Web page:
What do you love about the business?
I love seeing the photos. I still get excited to pop that card in the reader and pull up those images. I never tire of that. When I started I was film, and I remember getting the proofs back from the lab … it was the same feeling. It’s seeing what I could create with my camera that still excites me to this day. I don’t know that this will ever change.
What do you hate about the business?
I don’t know that there is anything I hate. I actually do enjoy the business side of things … okay I hate taxes, but other then that I enjoy all of the other aspects of my business. I did just over the last two years hire a designer for all of my printed materials, logo and website, because ultimately she was able to really pull it all together to create a brand. Sometimes the hardest thing is admitting that I can’t do it all!!!
Are you a member of any professional photo organizations like PPA, WPPI? What benefit do you feel you get by being a member?
I’m a member if AIBP, WPPI, MPIO and SWPP. I think that there are tons of benefits to being a member, but you get out what you put in. Any organization is always going to be like that.
Do you compete and do you have any opinions on it? AIBP runs contests regularly. Do you participate? If not, is there a reason you don’t?
Yes I compete in many competitions. I have won numerous weekly contests with AIBP, one of my images made the Queensberry best of AIBP. I feel strongly that if you don’t compete you can’t improve. It’s a great way to understanding your own work more.
SOME FUN MORE PERSONAL STUFF:
It’s not food, but I looooooove Diet Coke!!
One guilty pleasure in life?
BINGO … yep I’m a little old lady sitting at the bingo hall winning money. Yes I win all the time. I actually enjoy the fact that it’s a no brainer way to wind down and just sit and enjoy the company of my friends.
What is your favorite piece of clothing?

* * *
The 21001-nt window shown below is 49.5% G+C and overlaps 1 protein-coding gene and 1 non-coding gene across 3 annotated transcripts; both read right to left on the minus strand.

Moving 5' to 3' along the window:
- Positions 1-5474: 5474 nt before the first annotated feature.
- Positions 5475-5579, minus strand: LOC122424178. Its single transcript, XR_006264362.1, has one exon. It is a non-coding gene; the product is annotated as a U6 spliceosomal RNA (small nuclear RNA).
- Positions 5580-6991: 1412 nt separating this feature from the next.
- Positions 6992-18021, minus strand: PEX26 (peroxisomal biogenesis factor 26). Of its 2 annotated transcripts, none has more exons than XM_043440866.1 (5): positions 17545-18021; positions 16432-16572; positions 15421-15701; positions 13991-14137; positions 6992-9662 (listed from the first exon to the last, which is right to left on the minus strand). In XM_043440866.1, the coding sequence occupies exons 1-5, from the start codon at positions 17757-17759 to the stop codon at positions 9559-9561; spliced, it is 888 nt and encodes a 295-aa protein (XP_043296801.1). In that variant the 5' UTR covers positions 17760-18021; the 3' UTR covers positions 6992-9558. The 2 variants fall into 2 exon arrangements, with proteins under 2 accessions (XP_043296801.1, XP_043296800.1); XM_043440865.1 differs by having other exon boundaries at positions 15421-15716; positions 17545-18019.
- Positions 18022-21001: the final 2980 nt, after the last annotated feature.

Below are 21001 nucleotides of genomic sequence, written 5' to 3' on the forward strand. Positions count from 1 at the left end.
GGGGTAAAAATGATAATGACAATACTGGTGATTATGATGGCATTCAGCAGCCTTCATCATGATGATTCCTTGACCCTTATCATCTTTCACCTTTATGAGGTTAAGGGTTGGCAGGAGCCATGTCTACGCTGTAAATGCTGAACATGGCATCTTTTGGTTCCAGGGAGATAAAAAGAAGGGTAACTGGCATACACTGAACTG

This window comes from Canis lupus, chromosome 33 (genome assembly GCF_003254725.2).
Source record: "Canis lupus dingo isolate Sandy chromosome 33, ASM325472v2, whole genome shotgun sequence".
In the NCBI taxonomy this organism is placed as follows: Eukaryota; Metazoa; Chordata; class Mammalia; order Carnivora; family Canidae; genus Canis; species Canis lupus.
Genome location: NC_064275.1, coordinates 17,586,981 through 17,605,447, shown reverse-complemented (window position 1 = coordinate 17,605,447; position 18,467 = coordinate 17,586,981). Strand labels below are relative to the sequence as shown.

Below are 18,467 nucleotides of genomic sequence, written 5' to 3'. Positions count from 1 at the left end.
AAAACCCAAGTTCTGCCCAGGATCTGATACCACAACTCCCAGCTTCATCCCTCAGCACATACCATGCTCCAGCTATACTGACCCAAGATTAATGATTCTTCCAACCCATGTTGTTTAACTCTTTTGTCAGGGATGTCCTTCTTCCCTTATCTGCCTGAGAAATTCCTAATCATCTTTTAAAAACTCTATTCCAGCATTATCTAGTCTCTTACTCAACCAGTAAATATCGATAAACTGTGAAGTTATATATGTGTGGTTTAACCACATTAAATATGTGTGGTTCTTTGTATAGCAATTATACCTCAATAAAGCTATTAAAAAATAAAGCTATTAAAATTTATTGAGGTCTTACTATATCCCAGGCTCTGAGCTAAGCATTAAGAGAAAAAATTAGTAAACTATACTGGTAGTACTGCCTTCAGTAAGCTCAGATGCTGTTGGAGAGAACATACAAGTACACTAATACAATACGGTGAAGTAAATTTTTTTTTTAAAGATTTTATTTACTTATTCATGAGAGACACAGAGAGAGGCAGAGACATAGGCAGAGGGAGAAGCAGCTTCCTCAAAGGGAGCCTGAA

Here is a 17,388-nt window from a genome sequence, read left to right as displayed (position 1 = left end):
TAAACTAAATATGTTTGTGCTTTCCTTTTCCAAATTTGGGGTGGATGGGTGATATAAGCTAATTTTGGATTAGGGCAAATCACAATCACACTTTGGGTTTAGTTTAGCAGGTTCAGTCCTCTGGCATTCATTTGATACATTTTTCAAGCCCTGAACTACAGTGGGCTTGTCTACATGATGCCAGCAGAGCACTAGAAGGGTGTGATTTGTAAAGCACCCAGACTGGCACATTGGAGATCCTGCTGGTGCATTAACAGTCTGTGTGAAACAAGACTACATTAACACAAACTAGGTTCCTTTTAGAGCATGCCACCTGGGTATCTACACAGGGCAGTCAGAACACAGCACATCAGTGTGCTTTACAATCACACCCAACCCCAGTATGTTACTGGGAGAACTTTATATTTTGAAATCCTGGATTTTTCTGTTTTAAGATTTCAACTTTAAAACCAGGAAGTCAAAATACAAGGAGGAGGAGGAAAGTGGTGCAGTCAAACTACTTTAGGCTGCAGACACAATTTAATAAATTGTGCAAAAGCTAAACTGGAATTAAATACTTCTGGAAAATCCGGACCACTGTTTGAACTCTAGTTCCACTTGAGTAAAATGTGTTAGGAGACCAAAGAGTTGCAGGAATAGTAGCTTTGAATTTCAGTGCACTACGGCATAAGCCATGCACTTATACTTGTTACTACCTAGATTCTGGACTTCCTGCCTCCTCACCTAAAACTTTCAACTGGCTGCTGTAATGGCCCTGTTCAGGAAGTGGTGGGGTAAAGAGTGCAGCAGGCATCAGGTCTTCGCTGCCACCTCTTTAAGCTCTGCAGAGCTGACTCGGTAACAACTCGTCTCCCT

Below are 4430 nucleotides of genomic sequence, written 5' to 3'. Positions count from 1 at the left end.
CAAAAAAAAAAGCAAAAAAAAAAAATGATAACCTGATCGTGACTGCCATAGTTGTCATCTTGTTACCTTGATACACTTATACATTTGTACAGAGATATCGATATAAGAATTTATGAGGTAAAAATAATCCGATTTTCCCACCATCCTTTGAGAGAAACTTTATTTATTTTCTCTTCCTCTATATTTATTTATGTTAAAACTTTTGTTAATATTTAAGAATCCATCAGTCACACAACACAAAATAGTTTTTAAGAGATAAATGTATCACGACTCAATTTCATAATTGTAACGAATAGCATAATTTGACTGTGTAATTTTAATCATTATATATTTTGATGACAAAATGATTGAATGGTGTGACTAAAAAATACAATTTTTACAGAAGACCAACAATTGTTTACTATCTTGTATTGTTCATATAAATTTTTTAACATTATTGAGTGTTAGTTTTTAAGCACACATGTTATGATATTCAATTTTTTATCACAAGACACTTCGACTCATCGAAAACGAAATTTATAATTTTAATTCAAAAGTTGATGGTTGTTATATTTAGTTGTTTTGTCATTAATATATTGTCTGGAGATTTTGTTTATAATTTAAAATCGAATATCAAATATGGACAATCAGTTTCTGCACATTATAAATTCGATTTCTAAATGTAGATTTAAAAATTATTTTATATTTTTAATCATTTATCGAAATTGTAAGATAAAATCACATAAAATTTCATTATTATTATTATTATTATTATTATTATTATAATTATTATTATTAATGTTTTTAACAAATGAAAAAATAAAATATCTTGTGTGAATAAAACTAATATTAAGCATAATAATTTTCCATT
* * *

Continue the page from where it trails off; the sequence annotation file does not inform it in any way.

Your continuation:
Yoga Pants … best invention ever
What’s one song on your playlist?
Take Your Time … I have the SOS version and Maximillion version
What’s your favorite movie genre? Example?
Sci-Fi … I’m a geek and nerd at heart.
Favorite shoes to wear?
I live in my Nikes
If you could go anywhere in the world, where would that be?
I was actually just talking to friends this weekend about how much I want to go to Dubai
If you could go back and do over anything in your life, what would that be?
I’d have started in this crazy business earlier, but other then that, what came before taught me today, so it’s all good.
If you could meet and photograph someone famous, who would that be and why?
Oh that’s a tough one. I think I’d like to photograph Queen Elizabeth. She’s such an amazing lady.
What do you struggle with the most in life? (not photo related)
My weight. It’s a constant, never ending struggle.
Are you married, single, have kids, husband? Is life a juggling act for you?
No kids, unless you include my dog Gracie. I’m single and don’t regret it. I like kids as long as they go home with their parents!!! 🙂
Who inspires you the most in life? Work?
People in general inspire me. I find sometimes the kindness of strangers inspires me more then anything. It’s seem people overcome struggle and persevere that gives me hope.
If you could provide one single piece of advice to influence a young person’s direction in life, what would that be?
Don’t rush through life. When we are young, we want to get older, earn more money, be something more. You forget to be what you are at that moment. Enjoy and savor every day. Before you know it you’ll be going on 55 and wondering were the heck the time went (that would be me, by the way).